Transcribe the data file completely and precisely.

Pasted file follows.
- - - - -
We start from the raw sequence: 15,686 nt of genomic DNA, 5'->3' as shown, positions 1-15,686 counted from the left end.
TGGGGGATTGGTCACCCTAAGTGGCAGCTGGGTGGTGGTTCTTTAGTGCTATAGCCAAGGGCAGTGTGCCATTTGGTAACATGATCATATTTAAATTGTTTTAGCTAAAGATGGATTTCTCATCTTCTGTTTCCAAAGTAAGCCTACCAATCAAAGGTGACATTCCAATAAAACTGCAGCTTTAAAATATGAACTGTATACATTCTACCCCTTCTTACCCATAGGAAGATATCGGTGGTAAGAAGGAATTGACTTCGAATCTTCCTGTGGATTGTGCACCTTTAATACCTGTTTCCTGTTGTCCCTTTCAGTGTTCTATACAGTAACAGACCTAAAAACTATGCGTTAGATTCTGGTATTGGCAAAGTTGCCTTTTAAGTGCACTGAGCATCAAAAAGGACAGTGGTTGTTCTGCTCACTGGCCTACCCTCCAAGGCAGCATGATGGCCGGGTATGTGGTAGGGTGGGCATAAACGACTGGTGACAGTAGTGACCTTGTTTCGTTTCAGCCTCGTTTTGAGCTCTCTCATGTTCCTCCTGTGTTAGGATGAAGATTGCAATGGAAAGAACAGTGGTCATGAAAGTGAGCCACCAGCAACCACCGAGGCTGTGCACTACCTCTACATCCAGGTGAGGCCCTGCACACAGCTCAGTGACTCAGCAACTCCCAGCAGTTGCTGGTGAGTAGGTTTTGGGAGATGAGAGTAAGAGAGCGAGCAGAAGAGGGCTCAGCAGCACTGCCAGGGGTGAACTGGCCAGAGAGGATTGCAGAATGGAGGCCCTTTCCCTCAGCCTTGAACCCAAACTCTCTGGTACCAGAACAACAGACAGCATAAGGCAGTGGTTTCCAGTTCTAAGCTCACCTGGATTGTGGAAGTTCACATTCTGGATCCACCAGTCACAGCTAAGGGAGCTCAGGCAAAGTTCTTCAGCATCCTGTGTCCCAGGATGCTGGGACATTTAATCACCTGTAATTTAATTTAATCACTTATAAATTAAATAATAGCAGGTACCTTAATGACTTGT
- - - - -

We start from the raw sequence: 15,686 nt of genomic DNA, 5'->3' as shown, positions 1-15,686 counted from the left end.
TGGGGGATTGGTCACCCTAAGTGGCAGCTGGGTGGTGGTTCTTTAGTGCTATAGCCAAGGGCAGTGTGCCATTTGGTAACATGATCATATTTAAATTGTTTTAGCTAAAGATGGATTTCTCATCTTCTGTTTCCAAAGTAAGCCTACCAATCAAAGGTGACATTCCAATAAAACTGCAGCTTTAAAATATGAACTGTATACATTCTACCCCTTCTTACCCATAGGAAGATATCGGTGGTAAGAAGGAATTGACTTCGAATCTTCCTGTGGATTGTGCACCTTTAATACCTGTTTCCTGTTGTCCCTTTCAGTGTTCTATACAGTAACAGACCTAAAAACTATGCGTTAGATTCTGGTATTGGCAAAGTTGCCTTTTAAGTGCACTGAGCATCAAAAAGGACAGTGGTTGTTCTGCTCACTGGCCTACCCTCCAAGGCAGCATGATGGCCGGGTATGTGGTAGGGTGGGCATAAACGACTGGTGACAGTAGTGACCTTGTTTCGTTTCAGCCTCGTTTTGAGCTCTCTCATGTTCCTCCTGTGTTAGGATGAAGATTGCAATGGAAAGAACAGTGGTCATGAAAGTGAGCCACCAGCAACCACCGAGGCTGTGCACTACCTCTACATCCAGGTGAGGCCCTGCACACAGCTCAGTGACTCAGCAACTCCCAGCAGTTGCTGGTGAGTAGGTTTTGGGAGATGAGAGTAAGAGAGCGAGCAGAAGAGGGCTCAGCAGCACTGCCAGGGGTGAACTGGCCAGAGAGGATTGCAGAATGGAGGCCCTTTCCCTCAGCCTTGAACCCAAACTCTCTGGTACCAGAACAACAGACAGCATAAGGCAGTGGTTTCCAGTTCTAAGCTCACCTGGATTGTGGAAGTTCACATTCTGGATCCACCAGTCACAGCTAAGGGAGCTCAGGCAAAGTTCTTCAGCATCCTGTGTCCCAGGATGCTGGGACATTTAATCACCTGTAATTTAATTTAATCACTTATAAATTAAATAATAGCAGGTACCTTAATGACTTGT